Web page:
Last Week It was a tough week. The biggest event was the reaction to the unforced error by U.K. Prime Minister Liz Truss’ ridiculous tax cut, deficit spending plan to heal the U.K.’s crumbling currenc...
It was quite a busy week as the Fed delivered another 75-basis point hike to the policy rate, while domestic and global economic data showed major economies slowing down sharply.
Concerning the U.S. on Thursday, the second quarter GDP contracted 0.9% marking two consecutive quarters of contraction, the technical definition of recession.
The markets did what they seem to do after the FOMC meeting as of late, a full-on equity and bond rally. The equity surge was aided by relatively good “Big-Tech” earnings and forward guidance as the S&P 500 got itself back over 4,000. Stocks feel like we may have seen the bottom a couple of weeks ago. Perhaps animal spirits are back?
I added some big-bank and big-energy stocks, not a ton but enough to quell the “Fear of Missing Out” feeling, for now.
- The S&P 500 surged 4.3% for the week. The average daily move was 1.3%.
- The NASDAQ jumped 4.7% for the week. The average daily move for the week was 1.9%.
- The 2-year Treasury yield dropped 9 basis points closing at 2.88% on Friday. High year-over-year 3.43%, low yield .10%.
- The 10-year Treasury yield dropped 10 basis points for the week, closing at 2.65% on Friday. Year-over-year high yield 3.47%, low yield .91%.
- The VIX Index fell 7% for the week, closing at 21.33 Friday. Year-over-year high 36.45 and low 15.01.
- The MOVE Index dropped 6% for the week, closing at 116.35 on Friday. Year-over-year high 156.16 and low 52.07.
- 5-year Investment Grade Corporates (as measured by Markit CDX) spreads tightened 5 basis points for the week closing at 80 basis points Friday. High spread Year-over-year high 102 and low of 46.06.
- High Yield corporate debt (as measured by Markit CDX) tightened by 29 basis points, closing at 471 basis points on Friday. Year-over-year high 588, and low 273.
- U.S. Dollar Index fell 0.7% for the week closing at 105.9 on Friday. Year-over-year high 108.54 and low 92.03.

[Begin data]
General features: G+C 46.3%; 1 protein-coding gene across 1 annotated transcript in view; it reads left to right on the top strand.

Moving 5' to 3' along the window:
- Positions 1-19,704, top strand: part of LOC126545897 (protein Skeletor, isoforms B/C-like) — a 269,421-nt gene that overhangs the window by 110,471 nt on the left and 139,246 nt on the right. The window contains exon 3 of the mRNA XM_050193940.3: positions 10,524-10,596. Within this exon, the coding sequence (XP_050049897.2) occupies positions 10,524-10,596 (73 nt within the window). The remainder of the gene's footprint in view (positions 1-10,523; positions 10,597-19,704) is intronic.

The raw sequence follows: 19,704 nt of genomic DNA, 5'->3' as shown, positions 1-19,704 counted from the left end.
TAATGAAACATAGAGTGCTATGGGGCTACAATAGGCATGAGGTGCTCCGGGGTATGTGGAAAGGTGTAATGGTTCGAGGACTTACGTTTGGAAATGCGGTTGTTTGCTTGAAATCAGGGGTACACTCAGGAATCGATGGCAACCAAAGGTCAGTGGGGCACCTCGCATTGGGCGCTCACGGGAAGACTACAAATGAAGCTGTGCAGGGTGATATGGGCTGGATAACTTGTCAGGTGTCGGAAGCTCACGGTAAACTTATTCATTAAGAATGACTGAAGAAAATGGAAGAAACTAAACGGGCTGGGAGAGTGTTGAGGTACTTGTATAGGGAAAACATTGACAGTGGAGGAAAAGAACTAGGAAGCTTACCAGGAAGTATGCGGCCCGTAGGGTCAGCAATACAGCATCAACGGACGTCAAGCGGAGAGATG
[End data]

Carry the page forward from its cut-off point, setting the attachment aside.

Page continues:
- WTI Crude rose 4.1% for the week using the September WTI Futures contract, closing at 98.62 Friday. Year-over-year 123.70, and low 62.32.
- Gold, as measured by the August 2022 futures contract, rose 2.1% for the week closing at 1,762 on Friday. The high price for the front contract year-over-year is 2,043 and the low is 1,700.
- Bitcoin rose 6%, closing at 23,952 Friday. High price year-over-year 67,734 and low 17,785.
The Week Ahead
We came in this morning with stocks up a bit and the Treasury yield curve Bear-Flattening. Over the weekend, Minneapolis Fed President, Neel Kashkari, usually considered an uber-dove on monetary policy, stated that the Fed is a long way from easing and that “Inflation is very concerning and spreading out across the economy.”
Additionally, last Friday’s Employment Cost Index (ECI) printed another big number, increasing 1.3% after last quarter’s record-setting print of 1.4%. This reading should steel the Fed’s resolve to keep going and should disappoint those who think the Fed will be done tightening and begin easing in 2023.
Earnings week continues and we have a full plate of data for the week culminating in the July payroll report on Friday.
An index is unmanaged and not available for direct investment. Definitions sourced from Bloomberg.
- The Bloomberg Barclays Global Aggregate Negative Yielding Debt Market Value Index represents the portion of the Bloomberg Barclays Global Aggregate Index that measures the aggregate value of global debt with a negative yield.
- The S&P 500® is widely regarded as the best single gauge of large-cap U.S. equities and serves as the foundation for a wide range of investment products. The index includes 500 leading companies and captures approximately 80% coverage of available market capitalization.
- The NASDAQ Composite Index is a broad-based capitalization-weighted index of stocks in all three NASDAQ tiers: Global Select, Global Market and Capital Market. The index was developed with a base level of 100 as of February 5, 1971.
- The Cboe Volatility Index® (VIX) is a calculation designed to produce a measure of constant, 30-day expected volatility of the US stock market, derived from real-time, mid-quote prices of weekly S&P 500® Index (SPX) call and put options with a range of 23 to 37 days to expiration.
- The ICE BofA MOVE Index is a yield curve weighted index of the normalized implied volatility on 1-month Treasury options. It is the weighted average of implied volatilities on the CT2 (Current 2 Year Government Note), CT5 (Current 5 Year Government Note), CT10 (Current 10 Year Government Note), and CT30 (Current 30 Year Government Note), with weights 0.2/0.2/0.4/0.2 respectively.
- The Markit CDX North America Investment Grade Index is composed of 125 equally weighted credit default swaps on investment grade entities, distributed among 6 sub-indices: High Volatility, Consumer, Energy, Financial, Industrial, and Technology, Media & Tele-communications. Markit CDX indices roll every 6 months in March & September.
- The Markit CDX North America High Yield Index is composed of 100 non-investment grade entities, distributed among 2 sub-indices: B, BB. All entities are domiciled in North America. Markit CDX indices roll every 6 months in March & September.
- The U.S. Dollar Index (USDX) indicates the general international value of the USD. The USDX does this by averaging the exchange rates between the USD and major world currencies. Intercontinental Exchange (ICE) US computes this by using the rates supplied by some 500 banks.
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